Faculty, alumni and academic staff collaborated on an expansive new publication that provides help for teachers in interacting with caregivers for students in their classroom.
“Partnering with Families for Student Success” (Teachers College Press, 2019) was published in April, and can be used for future and current teachers as they navigate different family structures and systems of support, including those who may come from various cultural, racial and social backgrounds.
“We need to keep in mind all the different types of parents, guardians and caregivers who are entering our schools,” said lead author, Patricia A. Edwards. A professor of language and literacy in the College of Education, a member of the Reading Hall of Fame and bestselling author, Edwards is an acclaimed leader on working with families in and out of classrooms.
She also knows MSU is a leader, which is why she collaborated with her colleagues to develop the book. “MSU is forward thinking. I wondered how could we solve these problems? The book came from those conversations.”
The book examines scenarios written by the co-authors on how they would have (or, in some cases, did) approach 24 unique scenarios in their classrooms. In each of the cases, the modules expand to include questions, worksheets and insight into developing asset-based approaches to consider the underlying needs of caregivers and students.
Modules include developing ways to work with caregivers who don’t respond to teacher requests, or who speak limited or no English. Other modules explore how to work with technology and literacy, and “What to Do When You Have Tried it All.”
Co-authors for the book are:
- Professor Rand J. Spiro, who helped provide the framework for the modules based on his Cognitive Flexibility Theory, aiming to help teachers build a repertoire of unique responses to varying caregiver, teacher and student situations;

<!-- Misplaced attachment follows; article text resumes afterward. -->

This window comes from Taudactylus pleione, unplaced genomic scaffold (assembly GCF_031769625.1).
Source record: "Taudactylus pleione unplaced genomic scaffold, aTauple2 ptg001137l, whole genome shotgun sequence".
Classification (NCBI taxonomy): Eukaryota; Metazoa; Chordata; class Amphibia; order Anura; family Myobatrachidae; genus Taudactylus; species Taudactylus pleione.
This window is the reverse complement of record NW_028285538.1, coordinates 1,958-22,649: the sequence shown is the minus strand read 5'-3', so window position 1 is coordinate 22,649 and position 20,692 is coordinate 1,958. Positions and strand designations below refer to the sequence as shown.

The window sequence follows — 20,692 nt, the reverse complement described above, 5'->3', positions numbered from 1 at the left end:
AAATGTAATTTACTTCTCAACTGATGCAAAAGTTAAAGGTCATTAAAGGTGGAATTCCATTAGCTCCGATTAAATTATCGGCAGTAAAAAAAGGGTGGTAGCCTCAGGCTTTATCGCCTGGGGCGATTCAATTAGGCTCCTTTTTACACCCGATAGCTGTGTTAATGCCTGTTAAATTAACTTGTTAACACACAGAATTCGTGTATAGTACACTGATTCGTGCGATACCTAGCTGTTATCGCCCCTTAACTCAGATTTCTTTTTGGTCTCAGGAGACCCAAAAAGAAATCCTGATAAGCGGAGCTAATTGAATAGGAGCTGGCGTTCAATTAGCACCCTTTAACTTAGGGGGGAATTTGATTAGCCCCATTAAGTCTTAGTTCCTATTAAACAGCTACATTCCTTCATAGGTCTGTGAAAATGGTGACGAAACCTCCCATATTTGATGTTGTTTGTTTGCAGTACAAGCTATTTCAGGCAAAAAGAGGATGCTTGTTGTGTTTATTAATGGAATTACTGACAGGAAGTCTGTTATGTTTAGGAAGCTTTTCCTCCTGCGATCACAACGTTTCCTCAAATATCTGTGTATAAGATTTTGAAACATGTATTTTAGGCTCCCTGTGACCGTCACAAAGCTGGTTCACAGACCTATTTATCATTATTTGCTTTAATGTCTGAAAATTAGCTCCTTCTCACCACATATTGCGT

- Graduate students in the Curriculum, Instruction and Teacher Education (CITE) doctoral program Lisa M. Domke; Marliese R. Peltier and Ann M. Castle, who also serves as the elementary intern coordinator for the Teacher Preparation Program; and
- Alumna Kristen L. White, assistant professor at Northern Michigan University
“Interns and new teachers need to be more flexible in their thinking, not as judgmental,” said Castle. “This can help them work together to help all students.”
The book will be introduced in courses at MSU and in other teacher preparation programs beginning in fall 2019 as a way to help encourage more students to think about connecting with families sooner and more often in their teaching.
“Teachers need to practice this,” Edwards added. “Teachers are held accountable in their classroom. If you don’t solve the problem, it doesn’t go away. That’s what this book is for; it gives them a process to think through, and adds a human element to teaching.”
More from Patricia Edwards
- Edwards is also author of “New Ways to Engage Parents: Strategies and Tools for Teachers and Leaders, K-12,” (Teachers College Press, 2016) highlighted in the 2016 New Educator story: “Showing their Identities & Telling their Stories.”
- She discusses her research as part of the “Legacies of Literacy Scholars” video series by TextProject.
- In 2019, Edwards was among several MSU College of Education scholars who received recognition at the American Educational Research Association (AERA) conference. She was the recipient of the 2019 Scholars of Color Distinguished Career Contribution Award.